Extraction Complications

The common complications of the extracted wound are bleeding and pain.

In some cases, the patient's medical health status and the drugs taken influenced the blood coagulation. These patients present either medically anticoagulated for thrombosis, heart valve replacement,  atrial fibrillation, stroke, and embolism or inherited coagulopathies as in the case of hemophilia.  It is wise to consult with the patient's physician before the operation to prepare for the best management strategy. To select the best strategy for the patient, the dentist must understand the function of various drugs used in anticoagulation therapies. Some of the drugs used in anticoagulation are:
  • Coumadin (Warfarin) used to block the extrinsic coagulation pathway with an effective half-life of three days.  The blood coagulation process level appropriates for surgery of the patient who discontinues Coumadin occurs in three days.
  • Aspirin works by interfering with blood platelet adhesion and last throughout the life of the blood platelet.  Therefore, the patient needs to discontinue the drug seven days before surgery.
  • The following herbal supplements may keep the patient's blood from clotting: garlic, ginger, St. Johns Wort, Chondroitin sulfate, Turmeric, fish oil, Ginseng, and Gingko Biloba
Some of the techniques the dentist used to prevent and treat the prolong bleeding are as follow:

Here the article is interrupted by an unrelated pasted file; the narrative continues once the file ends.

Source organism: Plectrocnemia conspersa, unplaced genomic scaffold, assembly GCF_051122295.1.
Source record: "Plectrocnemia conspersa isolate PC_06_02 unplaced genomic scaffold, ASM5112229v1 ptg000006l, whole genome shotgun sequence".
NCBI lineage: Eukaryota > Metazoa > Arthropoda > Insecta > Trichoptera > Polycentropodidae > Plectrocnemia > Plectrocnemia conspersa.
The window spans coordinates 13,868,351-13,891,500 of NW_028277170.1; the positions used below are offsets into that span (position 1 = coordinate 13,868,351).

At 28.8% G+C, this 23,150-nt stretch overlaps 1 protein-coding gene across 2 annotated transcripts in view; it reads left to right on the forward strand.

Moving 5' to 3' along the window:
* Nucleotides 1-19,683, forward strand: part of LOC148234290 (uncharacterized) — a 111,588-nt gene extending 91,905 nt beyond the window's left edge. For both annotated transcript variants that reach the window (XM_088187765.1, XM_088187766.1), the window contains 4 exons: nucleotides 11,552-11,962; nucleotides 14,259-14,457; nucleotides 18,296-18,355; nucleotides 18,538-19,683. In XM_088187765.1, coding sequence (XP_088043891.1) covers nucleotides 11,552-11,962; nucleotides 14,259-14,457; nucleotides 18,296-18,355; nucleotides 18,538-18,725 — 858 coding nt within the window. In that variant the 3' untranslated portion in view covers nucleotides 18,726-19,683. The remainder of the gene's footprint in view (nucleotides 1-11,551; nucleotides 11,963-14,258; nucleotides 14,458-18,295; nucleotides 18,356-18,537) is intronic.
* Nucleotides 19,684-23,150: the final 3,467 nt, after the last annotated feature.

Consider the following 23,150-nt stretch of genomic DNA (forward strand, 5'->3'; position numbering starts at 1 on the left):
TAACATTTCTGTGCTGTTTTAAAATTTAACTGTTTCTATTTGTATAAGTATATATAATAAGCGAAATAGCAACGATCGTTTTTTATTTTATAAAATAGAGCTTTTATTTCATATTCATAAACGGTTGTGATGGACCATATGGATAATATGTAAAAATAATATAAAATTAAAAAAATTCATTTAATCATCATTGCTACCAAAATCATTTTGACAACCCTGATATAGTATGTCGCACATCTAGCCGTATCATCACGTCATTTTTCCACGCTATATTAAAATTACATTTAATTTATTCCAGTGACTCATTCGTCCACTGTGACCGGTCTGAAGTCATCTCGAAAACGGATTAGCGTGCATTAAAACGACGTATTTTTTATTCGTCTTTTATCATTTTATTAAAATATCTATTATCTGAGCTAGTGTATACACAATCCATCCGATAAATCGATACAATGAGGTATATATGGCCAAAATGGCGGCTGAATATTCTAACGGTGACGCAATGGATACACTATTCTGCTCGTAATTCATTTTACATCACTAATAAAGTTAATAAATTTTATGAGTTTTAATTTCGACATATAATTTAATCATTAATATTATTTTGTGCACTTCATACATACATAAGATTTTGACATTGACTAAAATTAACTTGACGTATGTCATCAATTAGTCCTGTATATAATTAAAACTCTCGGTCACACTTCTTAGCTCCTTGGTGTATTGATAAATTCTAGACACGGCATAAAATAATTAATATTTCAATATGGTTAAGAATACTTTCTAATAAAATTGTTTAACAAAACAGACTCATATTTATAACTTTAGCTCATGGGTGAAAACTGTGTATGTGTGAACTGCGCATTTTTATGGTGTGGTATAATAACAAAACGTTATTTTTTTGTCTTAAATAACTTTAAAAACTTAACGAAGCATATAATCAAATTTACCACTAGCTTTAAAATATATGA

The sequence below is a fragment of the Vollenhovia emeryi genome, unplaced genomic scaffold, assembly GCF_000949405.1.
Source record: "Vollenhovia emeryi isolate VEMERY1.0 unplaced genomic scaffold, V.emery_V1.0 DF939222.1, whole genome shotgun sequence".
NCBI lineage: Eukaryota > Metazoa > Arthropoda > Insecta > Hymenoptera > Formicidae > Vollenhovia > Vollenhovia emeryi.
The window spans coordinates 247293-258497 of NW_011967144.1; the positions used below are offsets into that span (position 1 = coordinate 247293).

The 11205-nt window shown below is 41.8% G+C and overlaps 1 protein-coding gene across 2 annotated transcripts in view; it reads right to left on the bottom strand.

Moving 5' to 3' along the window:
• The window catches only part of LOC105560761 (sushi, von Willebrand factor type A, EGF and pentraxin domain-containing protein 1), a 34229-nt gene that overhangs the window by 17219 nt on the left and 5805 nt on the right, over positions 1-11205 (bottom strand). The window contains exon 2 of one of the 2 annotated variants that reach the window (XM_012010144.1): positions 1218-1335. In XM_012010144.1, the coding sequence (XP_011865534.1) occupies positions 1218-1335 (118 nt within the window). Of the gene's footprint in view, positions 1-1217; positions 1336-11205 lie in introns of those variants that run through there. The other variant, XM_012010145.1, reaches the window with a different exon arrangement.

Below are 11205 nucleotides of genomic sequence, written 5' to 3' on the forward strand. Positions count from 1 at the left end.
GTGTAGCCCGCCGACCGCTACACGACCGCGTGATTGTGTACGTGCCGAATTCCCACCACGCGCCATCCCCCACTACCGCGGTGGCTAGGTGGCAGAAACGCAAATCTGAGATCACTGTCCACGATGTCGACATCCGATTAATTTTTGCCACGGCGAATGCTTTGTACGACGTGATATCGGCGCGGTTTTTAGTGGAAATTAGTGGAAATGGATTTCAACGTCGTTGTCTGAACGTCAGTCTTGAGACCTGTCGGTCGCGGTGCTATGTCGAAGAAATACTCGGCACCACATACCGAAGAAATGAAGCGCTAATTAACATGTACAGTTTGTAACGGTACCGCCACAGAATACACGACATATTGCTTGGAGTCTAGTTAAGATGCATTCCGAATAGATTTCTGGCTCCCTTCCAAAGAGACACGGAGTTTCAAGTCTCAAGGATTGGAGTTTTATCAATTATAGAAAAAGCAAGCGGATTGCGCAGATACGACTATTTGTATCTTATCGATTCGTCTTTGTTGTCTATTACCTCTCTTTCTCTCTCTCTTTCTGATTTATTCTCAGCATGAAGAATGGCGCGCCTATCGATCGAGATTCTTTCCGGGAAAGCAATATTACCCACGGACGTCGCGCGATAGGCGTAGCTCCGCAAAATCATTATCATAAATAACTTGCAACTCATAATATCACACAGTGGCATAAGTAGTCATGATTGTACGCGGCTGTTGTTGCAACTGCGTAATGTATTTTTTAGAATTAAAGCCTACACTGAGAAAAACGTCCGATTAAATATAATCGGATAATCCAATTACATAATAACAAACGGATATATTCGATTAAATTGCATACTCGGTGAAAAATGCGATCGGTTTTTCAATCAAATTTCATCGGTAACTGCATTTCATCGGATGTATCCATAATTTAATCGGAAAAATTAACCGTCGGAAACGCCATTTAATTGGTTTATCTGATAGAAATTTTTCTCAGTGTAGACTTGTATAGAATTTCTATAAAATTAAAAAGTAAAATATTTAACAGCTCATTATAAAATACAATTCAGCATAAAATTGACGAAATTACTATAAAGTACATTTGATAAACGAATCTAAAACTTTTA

1. Removal of all granulation tissue and tooth remnants from the socket
  2. Avoid traumatize the soft tissue around the socket
  3. Adequate irrigation to keep the socket clean
  4. Pack the socket with hemostatic agents such as Gel-foam, Surgicel, Helistat, Sulzer, or Avitene Davol
  5. Appropriate closure of the wound by suturing if necessary
  6. Instruct the patient to bite down on gauze for 20-30 minutes 
  7. Recommend the patient to avoid rinsing the mouth and smoking for 24 hours
  8. Avoid eating hot foods or drinks
  9. When the patient reports bleeding at home, advise the patient to moisten the tea bag in cool water before biting on it for 20 minutes (Tannic acid in tea helps blood clot)
  10. If the bleeding persists, ask the patient to return to the office for an assessment.  Some patient may develop an incomplete blood clot that requires re-cleaning the socket to allow the most stable clot to form.
Pain after dental extraction should not last more than three days.  Call your dentist for an assessment if there is increased pain after three days.  If you cannot reach the dentist, follow the instruction of managing pain at home from this site.